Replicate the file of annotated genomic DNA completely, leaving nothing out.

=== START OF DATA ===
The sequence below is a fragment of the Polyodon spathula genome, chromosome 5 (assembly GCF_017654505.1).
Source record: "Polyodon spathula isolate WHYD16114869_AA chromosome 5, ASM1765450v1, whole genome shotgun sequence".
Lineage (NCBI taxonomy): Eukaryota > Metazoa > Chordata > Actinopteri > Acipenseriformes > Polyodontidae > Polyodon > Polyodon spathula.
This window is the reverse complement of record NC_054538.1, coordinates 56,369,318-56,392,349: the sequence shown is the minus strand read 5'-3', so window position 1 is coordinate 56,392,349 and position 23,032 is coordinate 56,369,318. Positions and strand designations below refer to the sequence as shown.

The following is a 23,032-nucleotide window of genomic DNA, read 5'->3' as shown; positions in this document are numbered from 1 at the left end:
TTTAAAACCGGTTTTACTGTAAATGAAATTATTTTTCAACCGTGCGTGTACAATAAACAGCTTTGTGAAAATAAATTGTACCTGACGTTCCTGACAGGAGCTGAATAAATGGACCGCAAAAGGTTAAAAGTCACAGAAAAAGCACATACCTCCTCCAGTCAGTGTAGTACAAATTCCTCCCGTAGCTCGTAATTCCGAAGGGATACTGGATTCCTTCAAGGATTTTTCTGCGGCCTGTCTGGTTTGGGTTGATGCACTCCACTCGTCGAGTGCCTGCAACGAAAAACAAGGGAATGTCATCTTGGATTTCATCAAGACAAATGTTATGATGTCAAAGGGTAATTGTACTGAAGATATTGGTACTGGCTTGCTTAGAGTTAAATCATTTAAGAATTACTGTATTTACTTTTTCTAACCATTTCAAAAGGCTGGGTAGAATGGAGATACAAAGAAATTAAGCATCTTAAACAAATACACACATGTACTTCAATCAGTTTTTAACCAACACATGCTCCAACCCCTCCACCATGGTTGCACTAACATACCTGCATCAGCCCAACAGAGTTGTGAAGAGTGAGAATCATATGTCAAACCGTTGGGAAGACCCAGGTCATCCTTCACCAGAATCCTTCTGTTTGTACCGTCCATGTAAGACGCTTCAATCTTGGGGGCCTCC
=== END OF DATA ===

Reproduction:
The sequence below is a fragment of the Polyodon spathula genome, chromosome 5 (assembly GCF_017654505.1).
Source record: "Polyodon spathula isolate WHYD16114869_AA chromosome 5, ASM1765450v1, whole genome shotgun sequence".
Lineage (NCBI taxonomy): Eukaryota > Metazoa > Chordata > Actinopteri > Acipenseriformes > Polyodontidae > Polyodon > Polyodon spathula.
This window is the reverse complement of record NC_054538.1, coordinates 56,369,318-56,392,349: the sequence shown is the minus strand read 5'-3', so window position 1 is coordinate 56,392,349 and position 23,032 is coordinate 56,369,318. Positions and strand designations below refer to the sequence as shown.

The following is a 23,032-nucleotide window of genomic DNA, read 5'->3' as shown; positions in this document are numbered from 1 at the left end:
TTTAAAACCGGTTTTACTGTAAATGAAATTATTTTTCAACCGTGCGTGTACAATAAACAGCTTTGTGAAAATAAATTGTACCTGACGTTCCTGACAGGAGCTGAATAAATGGACCGCAAAAGGTTAAAAGTCACAGAAAAAGCACATACCTCCTCCAGTCAGTGTAGTACAAATTCCTCCCGTAGCTCGTAATTCCGAAGGGATACTGGATTCCTTCAAGGATTTTTCTGCGGCCTGTCTGGTTTGGGTTGATGCACTCCACTCGTCGAGTGCCTGCAACGAAAAACAAGGGAATGTCATCTTGGATTTCATCAAGACAAATGTTATGATGTCAAAGGGTAATTGTACTGAAGATATTGGTACTGGCTTGCTTAGAGTTAAATCATTTAAGAATTACTGTATTTACTTTTTCTAACCATTTCAAAAGGCTGGGTAGAATGGAGATACAAAGAAATTAAGCATCTTAAACAAATACACACATGTACTTCAATCAGTTTTTAACCAACACATGCTCCAACCCCTCCACCATGGTTGCACTAACATACCTGCATCAGCCCAACAGAGTTGTGAAGAGTGAGAATCATATGTCAAACCGTTGGGAAGACCCAGGTCATCCTTCACCAGAATCCTTCTGTTTGTACCGTCCATGTAAGACGCTTCAATCTTGGGGGCCTCC